At the sound of his voice and in the hearing of these gracious words, they were filled with awe and wonder. But some said, "These are bold sayings for a carpenter. Joseph's son is taking much upon himself." And they remembered how he had been one of them all his life long, and some were his cousins, and some had held the ladder while he mended the wall, and some lived next door to his married sisters and did not like them very well, and some had hired him by the day to do their work. They began to talk together as he spoke, and to interrupt him with questions. Some said in the words of an old proverb, "Physician, heal thyself;" that is, "You speak of doing great things for the nation, but here you are a poor man whom nobody has ever heard of. Make something of yourself, enrich yourself, get yourself accepted by those who are in authority; then come and say these great words and we will listen to you." It was like the first temptation.

To some he said, "It is because you know me so familiarly that you reject me: a prophet is without honor in his own country." And when they cried, "Show us a miracle and we will give you honor," he spoke of famous prophets of the old time, how they had done wonderful works of blessing, not for their own people, but for strangers. Elijah had fed a woman of Sidon during a famine, and Elisha had cleansed the leprosy of Naaman the Syrian.

Finally, they rose up in great anger, and rushed upon him where he sat, laying hold on him with rough hands, and pushing and pulling him got him out of the church into the street. The service was stopped, and the holy sabbath was profaned with their noise and shouting. And one cried, "To the cliff!" proposing that they should cast him down headlong over a steep place. But he looked upon them so that they loosed their hold. There was a light in his face like the sun at noon. They took their hands off in fear, and let him go; and he turned about and walked back through the crowd who stood in sudden silence watching him. Down he went along the street, past the church, past his own house, past the town well, and out of sight.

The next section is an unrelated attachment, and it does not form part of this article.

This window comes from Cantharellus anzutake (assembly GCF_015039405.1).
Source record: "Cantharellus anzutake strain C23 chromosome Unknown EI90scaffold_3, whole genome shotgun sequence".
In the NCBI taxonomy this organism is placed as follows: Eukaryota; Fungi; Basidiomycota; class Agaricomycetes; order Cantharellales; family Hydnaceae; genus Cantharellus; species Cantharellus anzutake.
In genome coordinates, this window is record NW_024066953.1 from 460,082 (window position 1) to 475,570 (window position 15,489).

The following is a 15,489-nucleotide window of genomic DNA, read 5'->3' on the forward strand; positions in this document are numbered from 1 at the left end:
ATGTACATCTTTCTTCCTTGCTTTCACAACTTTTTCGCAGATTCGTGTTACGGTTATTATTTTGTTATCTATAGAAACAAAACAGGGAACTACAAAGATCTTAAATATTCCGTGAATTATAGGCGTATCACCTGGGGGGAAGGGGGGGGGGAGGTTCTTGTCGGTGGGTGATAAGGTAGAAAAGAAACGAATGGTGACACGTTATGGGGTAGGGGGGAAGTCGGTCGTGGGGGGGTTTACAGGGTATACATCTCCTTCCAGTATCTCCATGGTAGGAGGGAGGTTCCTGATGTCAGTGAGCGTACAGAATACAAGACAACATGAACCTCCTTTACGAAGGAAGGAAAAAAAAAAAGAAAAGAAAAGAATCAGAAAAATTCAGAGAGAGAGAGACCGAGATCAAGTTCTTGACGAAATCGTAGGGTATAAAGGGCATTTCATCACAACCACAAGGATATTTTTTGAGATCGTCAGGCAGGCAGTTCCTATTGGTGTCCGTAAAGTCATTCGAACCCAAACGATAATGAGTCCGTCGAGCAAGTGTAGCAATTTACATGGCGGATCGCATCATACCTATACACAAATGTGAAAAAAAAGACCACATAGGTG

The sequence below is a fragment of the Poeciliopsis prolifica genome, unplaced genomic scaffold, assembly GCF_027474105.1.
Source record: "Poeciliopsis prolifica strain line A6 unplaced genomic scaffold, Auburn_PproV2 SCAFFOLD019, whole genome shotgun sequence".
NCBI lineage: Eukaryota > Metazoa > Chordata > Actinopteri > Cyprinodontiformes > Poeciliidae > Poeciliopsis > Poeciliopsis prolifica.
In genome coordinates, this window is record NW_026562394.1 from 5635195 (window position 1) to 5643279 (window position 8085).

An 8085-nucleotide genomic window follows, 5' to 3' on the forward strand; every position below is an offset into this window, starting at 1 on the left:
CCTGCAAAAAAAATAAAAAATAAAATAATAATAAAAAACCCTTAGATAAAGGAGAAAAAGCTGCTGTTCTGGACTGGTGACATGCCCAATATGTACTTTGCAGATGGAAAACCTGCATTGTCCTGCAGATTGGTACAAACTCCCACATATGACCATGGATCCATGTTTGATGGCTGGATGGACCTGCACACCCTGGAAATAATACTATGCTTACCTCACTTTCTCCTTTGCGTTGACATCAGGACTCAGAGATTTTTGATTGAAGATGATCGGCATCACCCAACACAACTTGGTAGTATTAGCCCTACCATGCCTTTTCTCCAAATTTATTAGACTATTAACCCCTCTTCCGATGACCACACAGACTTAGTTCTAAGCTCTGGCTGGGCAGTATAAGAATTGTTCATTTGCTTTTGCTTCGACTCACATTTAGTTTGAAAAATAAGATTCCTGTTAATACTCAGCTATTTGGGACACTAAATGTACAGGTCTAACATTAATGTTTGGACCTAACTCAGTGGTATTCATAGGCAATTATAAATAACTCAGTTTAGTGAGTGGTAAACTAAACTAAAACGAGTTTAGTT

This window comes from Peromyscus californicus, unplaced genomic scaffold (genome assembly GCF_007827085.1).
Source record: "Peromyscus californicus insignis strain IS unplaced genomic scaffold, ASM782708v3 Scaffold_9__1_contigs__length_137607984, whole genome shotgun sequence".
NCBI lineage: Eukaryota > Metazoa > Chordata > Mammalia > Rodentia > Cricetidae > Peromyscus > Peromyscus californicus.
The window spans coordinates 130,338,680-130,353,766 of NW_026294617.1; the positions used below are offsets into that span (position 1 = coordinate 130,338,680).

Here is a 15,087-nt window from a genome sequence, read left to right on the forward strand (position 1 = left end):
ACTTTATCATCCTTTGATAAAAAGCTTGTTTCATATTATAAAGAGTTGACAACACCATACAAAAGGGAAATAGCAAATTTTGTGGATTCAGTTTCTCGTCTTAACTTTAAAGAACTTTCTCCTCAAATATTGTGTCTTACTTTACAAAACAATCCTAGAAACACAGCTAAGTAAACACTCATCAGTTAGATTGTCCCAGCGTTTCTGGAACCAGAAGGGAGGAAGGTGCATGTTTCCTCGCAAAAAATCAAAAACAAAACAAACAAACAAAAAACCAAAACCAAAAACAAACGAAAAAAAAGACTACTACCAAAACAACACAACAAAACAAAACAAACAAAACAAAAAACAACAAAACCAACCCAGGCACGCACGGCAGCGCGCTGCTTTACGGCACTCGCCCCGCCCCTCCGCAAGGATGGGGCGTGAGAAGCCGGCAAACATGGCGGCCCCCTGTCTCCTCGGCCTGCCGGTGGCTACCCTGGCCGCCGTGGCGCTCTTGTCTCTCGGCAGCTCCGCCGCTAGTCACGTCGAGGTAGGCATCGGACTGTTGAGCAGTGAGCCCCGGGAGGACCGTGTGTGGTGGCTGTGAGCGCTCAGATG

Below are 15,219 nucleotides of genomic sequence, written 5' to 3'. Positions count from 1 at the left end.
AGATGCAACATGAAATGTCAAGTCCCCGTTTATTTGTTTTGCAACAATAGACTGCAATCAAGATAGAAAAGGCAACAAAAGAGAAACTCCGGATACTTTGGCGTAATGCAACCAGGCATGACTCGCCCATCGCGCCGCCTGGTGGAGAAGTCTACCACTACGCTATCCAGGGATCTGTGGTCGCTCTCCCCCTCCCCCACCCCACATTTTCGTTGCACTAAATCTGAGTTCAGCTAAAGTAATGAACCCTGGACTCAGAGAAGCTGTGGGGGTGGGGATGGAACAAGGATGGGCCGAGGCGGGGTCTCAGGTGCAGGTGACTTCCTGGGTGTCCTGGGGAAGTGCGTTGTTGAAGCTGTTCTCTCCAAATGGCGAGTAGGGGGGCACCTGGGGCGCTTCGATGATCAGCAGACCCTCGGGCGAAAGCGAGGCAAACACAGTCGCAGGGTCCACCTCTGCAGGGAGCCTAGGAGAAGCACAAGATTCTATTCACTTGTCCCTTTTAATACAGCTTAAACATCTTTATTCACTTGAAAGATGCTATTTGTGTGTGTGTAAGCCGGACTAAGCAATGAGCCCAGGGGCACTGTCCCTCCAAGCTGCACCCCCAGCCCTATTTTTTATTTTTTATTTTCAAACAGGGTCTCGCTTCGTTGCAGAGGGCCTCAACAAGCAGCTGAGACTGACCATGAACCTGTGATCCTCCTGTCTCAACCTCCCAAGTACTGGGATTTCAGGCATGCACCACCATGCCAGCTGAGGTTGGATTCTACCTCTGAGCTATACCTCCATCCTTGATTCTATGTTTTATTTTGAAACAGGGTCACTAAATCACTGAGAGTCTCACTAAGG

He never lived in Nazareth again. Indeed, after that, he had no settled home. Once he said, "Foxes have holes and the birds of the air have nests, but the Son of man hath not where to lay his head." The worst of it was that his own family turned against him. His brothers did not believe in him. After a while they thought that he was out of his mind, saying one to another, "He is beside himself." One time they all went out, his mother and his brothers, to take him as he was preaching to a crowd of people and bring him home, and somebody said, "There are your brothers and your mother," and he answered, "Who is my mother? and who are my brethren?" And he looked round on them which sat about him, and said, as "Behold my mother and my brethren! For whosoever shall do the will of God, the same is my brother, and my sister, and mother."